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Re: Now how about phone spam?

While they're at it, someone should pass some legislation compelling telco operators to provide, for free, the option to block calls coming from certain countries. I'm thinking specifically of the 20 or so calls I get every week to my landline from scammers in India.

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Re: Now how about phone spam? (@Loyal Commenter)

"Certain countries" in my case meaning anything displaying "International" on my phone. As far as I'm concerned, International==Spam, and I simply don't answer. I'd much rather the phone didn't ring in the first place.

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Re: Now how about phone spam? (@Evan Essence)

If someone is using a service like Call1899 it comes up as "International" even though they're calling a UK number from another UK number, so you might be blocking a valid call.

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Re: Now how about phone spam?

The Information Commissioner's Office has no powers over phone lines. The media are reporting that the ICO has blocked SIM cards, but someone else must have done this, because the regulator does not have any powers to do that.

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Anonymous Coward

Good!

I got several last year, on the lines of "Our records indicate that you may be entitled to compensation of £3750 for the accident you had". An accident that caused amnesia apparently.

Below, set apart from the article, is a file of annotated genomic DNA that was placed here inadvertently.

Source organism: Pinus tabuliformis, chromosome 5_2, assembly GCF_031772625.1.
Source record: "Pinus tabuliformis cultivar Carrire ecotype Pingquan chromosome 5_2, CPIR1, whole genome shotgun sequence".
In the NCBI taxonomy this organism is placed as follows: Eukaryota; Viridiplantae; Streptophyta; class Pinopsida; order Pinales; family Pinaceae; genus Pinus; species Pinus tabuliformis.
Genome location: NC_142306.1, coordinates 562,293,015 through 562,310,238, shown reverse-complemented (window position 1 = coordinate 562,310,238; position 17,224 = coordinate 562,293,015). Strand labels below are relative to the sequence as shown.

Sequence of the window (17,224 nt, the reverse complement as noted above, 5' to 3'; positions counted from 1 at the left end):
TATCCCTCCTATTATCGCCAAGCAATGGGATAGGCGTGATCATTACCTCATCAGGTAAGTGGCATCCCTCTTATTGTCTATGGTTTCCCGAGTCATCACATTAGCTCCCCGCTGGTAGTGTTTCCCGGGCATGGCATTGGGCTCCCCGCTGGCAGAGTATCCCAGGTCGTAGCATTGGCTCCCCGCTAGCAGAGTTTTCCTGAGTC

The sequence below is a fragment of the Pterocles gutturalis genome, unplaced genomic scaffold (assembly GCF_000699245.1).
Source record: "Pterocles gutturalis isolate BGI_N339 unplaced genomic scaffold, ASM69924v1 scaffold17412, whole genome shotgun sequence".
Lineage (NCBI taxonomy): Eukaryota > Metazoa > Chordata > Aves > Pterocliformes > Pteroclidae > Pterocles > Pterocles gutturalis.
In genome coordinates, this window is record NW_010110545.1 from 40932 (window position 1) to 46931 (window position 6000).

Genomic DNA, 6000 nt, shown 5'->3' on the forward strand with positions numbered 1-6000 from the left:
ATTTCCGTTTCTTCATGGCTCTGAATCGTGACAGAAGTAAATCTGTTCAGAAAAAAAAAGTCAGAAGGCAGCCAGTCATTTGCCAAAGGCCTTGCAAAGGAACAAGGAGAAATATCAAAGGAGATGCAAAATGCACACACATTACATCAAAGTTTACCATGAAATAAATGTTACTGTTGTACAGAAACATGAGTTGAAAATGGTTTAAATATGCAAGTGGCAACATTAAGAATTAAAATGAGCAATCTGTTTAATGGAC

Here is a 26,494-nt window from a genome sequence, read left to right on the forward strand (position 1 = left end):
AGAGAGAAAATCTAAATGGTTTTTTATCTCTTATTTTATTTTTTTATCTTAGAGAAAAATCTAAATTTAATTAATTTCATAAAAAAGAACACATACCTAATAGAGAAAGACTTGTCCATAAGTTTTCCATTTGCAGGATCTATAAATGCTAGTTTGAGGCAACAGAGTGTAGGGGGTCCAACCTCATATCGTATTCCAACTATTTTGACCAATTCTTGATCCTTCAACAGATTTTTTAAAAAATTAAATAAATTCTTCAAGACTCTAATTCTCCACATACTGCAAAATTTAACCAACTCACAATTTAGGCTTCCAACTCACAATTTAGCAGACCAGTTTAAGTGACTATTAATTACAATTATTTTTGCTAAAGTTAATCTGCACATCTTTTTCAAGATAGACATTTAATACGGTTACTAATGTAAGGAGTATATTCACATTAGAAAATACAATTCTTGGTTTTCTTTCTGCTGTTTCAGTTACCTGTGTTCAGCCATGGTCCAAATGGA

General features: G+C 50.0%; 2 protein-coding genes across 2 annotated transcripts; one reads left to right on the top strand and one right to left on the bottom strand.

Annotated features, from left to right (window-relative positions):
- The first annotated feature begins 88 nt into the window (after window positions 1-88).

So I bulk emailed a few hundred 419 scammers with the message "I'm interested. Please phone me on (the number the text spam came from)".

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Anonymous Coward

Re: Good!

"Anonymous Coward" posts aren't really anonymous. I know that was from me, as I can't vote for it.

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FAIL

rob.nespor.bellis@gmail.com

Have you ever *tried* reporting this crap out to the ICO, to say they are uninterested is a massive understatement. If you still have the will to live after trying to report this stuff over the phone to actually put in a report you will find that the form to make the submission on is in MS Word format only ( not an open format ) and suffice to say "requires" reams of personal information that frankly I don't trust those bastards with.